Although certain example apparatus have been described herein, the scope of coverage of this patent is not limited thereto. On the contrary, this patent covers all methods, apparatus and articles of manufacture fairly falling within the scope of the appended claims either literally or under the doctrine of equivalents.

Patent Citations
Cited PatentFiling datePublication dateApplicantTitle
US3408899 *Jun 20, 1966Nov 5, 1968Robertshaw Controls CoFluidic operated rolling diaphragm actuator or the like
US3650181 *Mar 27, 1970Mar 21, 1972Thompson Wendell LController responsive to variation in pressure in one source for varying pressure in another source
US3934480 *Jul 11, 1973Jan 27, 1976U.S. Philips CorporationRolling diaphragm seal between two relatively moving parts
US4049366 *Jan 20, 1976Sep 20, 1977Erich BeckerDiaphragm pump
US4774874Mar 26, 1987Oct 4, 1988Carmeli AdahanRolling diaphragm construction and piston-cylinder assembly including same particularly useful for suction or compression pumps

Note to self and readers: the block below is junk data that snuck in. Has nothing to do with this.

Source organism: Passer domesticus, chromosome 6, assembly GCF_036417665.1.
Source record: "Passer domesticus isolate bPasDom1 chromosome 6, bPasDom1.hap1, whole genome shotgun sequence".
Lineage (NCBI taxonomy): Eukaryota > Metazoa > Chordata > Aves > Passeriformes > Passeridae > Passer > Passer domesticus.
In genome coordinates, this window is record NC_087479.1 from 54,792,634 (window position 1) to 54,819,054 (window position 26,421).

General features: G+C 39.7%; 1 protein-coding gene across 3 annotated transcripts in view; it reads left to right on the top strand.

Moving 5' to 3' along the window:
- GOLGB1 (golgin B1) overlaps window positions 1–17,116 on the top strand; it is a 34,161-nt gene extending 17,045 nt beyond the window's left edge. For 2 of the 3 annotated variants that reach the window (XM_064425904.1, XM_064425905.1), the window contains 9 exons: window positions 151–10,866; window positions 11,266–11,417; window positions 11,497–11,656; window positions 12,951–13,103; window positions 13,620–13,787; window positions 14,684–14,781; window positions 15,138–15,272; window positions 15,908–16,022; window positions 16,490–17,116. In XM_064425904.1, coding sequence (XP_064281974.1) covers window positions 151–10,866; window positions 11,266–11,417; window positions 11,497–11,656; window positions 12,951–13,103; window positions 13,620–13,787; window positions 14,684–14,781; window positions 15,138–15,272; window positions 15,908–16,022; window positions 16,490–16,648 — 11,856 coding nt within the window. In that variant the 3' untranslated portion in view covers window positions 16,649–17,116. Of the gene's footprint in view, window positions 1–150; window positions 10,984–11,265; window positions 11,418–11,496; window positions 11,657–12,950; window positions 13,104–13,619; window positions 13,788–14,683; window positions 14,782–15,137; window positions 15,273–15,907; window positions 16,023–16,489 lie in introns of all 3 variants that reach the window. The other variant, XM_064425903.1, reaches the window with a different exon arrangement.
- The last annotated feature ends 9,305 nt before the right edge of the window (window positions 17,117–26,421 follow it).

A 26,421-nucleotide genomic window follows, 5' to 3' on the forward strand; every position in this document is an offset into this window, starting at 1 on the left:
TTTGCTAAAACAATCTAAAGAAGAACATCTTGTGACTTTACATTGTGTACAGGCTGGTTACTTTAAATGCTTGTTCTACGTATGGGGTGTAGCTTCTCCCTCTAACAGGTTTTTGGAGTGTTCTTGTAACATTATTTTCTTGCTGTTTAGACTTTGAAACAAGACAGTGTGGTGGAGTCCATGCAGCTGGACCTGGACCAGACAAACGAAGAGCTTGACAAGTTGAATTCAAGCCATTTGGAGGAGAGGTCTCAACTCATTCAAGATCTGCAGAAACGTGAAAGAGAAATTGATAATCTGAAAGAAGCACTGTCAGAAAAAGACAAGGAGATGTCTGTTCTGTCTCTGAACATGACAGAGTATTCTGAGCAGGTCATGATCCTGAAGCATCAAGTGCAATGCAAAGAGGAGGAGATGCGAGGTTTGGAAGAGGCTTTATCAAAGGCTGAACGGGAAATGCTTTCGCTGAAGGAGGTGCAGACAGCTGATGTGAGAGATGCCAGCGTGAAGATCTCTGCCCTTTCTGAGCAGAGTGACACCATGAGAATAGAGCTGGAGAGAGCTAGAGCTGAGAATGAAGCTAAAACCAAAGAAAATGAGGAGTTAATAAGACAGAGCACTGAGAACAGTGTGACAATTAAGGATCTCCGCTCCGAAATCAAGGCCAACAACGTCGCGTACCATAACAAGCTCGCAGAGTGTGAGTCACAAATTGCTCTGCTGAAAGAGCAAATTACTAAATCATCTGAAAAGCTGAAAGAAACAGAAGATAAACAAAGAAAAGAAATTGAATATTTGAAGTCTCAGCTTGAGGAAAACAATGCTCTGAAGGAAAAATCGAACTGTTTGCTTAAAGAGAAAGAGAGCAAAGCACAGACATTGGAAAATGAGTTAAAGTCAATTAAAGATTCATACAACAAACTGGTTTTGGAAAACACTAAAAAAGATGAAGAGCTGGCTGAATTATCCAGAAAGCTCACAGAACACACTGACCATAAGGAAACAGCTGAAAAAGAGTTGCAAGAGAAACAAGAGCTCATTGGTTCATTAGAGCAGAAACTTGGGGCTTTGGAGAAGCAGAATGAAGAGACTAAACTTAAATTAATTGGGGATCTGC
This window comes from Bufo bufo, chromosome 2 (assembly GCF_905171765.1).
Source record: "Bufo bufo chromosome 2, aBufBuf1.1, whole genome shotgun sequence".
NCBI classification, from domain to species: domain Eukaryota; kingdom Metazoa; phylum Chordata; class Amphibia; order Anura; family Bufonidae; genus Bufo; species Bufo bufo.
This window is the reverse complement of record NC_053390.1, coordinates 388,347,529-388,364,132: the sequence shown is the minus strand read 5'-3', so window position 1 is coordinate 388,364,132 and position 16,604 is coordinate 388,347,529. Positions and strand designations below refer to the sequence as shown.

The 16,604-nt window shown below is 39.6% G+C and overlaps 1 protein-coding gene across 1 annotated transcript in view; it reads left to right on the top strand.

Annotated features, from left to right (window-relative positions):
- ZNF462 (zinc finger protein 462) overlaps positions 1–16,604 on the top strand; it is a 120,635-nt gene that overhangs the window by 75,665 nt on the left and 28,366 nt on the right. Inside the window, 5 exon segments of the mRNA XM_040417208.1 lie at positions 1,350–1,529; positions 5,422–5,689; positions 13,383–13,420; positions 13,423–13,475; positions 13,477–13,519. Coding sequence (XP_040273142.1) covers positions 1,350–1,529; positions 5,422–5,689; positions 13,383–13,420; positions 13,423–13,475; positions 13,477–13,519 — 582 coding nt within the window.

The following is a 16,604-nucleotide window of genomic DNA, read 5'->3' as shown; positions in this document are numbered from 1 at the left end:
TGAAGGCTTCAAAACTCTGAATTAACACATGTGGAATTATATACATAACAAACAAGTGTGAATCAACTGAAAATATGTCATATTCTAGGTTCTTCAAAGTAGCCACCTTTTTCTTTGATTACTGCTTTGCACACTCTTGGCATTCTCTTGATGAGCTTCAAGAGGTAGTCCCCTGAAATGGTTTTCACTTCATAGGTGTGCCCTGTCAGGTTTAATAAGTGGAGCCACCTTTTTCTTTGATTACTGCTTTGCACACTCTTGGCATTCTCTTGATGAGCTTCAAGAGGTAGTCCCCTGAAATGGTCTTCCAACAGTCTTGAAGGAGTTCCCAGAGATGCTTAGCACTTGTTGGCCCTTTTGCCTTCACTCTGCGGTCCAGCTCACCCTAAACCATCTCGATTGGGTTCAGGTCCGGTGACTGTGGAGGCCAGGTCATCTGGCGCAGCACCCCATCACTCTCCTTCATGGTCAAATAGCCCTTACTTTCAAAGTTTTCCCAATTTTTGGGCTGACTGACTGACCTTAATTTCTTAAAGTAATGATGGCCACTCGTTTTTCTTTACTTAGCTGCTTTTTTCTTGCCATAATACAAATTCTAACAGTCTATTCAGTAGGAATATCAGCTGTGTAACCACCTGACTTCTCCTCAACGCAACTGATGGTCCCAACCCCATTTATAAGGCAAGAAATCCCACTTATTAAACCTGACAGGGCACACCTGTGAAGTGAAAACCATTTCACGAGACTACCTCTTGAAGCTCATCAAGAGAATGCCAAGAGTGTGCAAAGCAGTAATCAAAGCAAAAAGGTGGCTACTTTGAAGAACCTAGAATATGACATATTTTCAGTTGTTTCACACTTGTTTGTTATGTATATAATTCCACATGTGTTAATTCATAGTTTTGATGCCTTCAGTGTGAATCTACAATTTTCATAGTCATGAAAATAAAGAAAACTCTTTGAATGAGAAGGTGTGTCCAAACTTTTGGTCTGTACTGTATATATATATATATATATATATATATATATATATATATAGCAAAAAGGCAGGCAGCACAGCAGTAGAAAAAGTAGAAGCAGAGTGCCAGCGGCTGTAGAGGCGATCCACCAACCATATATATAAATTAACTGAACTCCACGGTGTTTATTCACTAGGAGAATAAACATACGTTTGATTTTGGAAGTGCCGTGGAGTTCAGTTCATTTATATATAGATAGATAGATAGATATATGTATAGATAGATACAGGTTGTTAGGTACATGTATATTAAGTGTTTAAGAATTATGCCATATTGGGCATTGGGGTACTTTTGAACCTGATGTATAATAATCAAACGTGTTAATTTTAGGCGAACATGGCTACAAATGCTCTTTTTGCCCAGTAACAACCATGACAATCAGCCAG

US5417143Mar 3, 1994May 23, 1995Westinghouse Air Brake CompanyLock-out mechanism for empty/load changeover valve
US7077611May 9, 2003Jul 18, 2006Fisher Controls International Llc.O-ring forming sealing washer
DE2452748A1Nov 7, 1974May 20, 1976Daimler Benz AgMembrangesteuertes arbeitselement
EP1101951A1Jul 30, 1999May 23, 2001Nok CorporationDiaphragm actuator
Non-Patent Citations
Reference
1International Searching Authority, "International Search Report," Issued in connection with International Patent Application Serial No. PCT/US2007/087212, Mailed-May 8, 2008, 5 pages.
2International Searching Authority, "Written Opinion of the International Searching Authority," Issued in connection with International Patent Application Serial No. PCT/US2007/087212, Mailed-May 8, 2008, 7 pages.
Referenced by
Citing PatentFiling datePublication dateApplicantTitle
WO2013177369A1 *May 23, 2013Nov 28, 2013Array Holdings, Inc.Improved diaphragm actuator
Classifications
U.S. Classification92/101, 92/99, 92/98.00R
International ClassificationF16J3/02, F01B19/02
Cooperative ClassificationF15B15/10, F16J3/02
European ClassificationF15B15/10, F16J3/02
Legal Events
DateCodeEventDescription
Mar 14, 2013FPAYFee payment
Year of fee payment: 4
Jan 29, 2007ASAssignment
Owner name: FISHER CONTROLS INTERNATIONAL LLC, MISSOURI
Free format text: ASSIGNMENT OF ASSIGNORS INTEREST;ASSIGNOR:BESSMAN, JOHN CARL;REEL/FRAME:018843/0023
Effective date: 20061219